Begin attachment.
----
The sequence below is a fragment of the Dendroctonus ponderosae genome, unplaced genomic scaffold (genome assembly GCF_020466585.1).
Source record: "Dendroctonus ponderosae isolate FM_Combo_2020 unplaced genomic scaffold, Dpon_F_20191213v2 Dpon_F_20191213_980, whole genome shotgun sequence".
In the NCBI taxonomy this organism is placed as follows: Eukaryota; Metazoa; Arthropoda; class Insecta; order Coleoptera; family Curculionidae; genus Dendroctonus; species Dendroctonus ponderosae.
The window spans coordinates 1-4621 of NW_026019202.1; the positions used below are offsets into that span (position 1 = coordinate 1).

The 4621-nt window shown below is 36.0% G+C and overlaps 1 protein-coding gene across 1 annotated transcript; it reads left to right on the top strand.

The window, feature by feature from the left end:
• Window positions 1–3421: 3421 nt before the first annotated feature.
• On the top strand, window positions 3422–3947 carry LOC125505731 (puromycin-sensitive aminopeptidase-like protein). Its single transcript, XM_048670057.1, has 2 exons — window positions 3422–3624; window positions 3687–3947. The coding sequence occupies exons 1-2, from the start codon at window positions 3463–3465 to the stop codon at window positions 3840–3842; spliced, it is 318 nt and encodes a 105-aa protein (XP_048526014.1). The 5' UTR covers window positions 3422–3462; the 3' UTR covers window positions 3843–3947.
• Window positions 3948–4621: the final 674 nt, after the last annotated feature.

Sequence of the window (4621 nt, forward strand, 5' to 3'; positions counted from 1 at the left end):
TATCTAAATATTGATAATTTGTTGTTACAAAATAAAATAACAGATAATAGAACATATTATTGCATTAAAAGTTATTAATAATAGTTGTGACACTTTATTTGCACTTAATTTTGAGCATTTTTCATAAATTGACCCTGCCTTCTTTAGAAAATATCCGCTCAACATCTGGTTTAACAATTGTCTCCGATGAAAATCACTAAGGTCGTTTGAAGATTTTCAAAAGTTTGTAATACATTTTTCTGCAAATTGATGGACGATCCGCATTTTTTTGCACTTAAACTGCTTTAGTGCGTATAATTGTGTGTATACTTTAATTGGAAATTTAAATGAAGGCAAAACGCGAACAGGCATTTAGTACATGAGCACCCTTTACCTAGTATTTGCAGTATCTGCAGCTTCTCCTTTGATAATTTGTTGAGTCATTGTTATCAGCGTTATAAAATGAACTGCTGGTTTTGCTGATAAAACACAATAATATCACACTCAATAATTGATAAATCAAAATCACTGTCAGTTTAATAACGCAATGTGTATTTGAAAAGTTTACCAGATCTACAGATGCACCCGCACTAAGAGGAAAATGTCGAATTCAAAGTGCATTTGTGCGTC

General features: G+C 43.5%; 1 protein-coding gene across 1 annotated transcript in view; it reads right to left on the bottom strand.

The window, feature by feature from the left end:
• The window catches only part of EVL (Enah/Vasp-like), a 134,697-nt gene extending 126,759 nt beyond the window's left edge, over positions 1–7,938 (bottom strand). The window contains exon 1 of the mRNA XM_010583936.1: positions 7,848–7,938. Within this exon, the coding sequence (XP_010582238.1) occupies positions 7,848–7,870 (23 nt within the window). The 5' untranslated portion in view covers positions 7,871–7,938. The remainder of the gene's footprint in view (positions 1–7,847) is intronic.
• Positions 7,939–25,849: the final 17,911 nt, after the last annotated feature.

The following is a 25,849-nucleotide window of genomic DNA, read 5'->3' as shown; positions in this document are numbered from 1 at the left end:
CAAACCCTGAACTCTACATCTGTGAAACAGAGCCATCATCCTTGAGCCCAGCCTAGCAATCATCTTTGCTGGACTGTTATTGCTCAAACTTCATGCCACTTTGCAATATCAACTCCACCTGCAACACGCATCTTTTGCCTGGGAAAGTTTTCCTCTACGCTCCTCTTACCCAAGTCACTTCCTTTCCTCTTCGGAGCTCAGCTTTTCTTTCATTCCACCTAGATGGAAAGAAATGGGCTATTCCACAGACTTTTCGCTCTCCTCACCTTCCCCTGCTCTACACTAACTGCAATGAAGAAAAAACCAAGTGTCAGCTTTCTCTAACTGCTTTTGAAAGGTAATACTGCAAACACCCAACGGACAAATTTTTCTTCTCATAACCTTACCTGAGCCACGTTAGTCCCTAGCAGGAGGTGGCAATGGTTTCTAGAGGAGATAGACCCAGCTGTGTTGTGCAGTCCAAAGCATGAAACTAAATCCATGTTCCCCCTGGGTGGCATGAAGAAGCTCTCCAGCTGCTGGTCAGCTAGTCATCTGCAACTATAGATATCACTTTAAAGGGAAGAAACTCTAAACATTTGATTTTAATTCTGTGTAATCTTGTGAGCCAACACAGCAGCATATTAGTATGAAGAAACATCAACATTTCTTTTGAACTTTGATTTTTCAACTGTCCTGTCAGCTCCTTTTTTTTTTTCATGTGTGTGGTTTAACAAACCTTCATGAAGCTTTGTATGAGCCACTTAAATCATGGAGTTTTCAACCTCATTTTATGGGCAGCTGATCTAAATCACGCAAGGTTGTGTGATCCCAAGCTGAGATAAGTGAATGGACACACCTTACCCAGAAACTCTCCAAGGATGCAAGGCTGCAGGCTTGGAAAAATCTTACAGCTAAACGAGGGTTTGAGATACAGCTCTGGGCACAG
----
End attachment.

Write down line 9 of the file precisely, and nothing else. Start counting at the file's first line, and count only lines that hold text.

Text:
• Window positions 3948–4621: the final 674 nt, after the last annotated feature.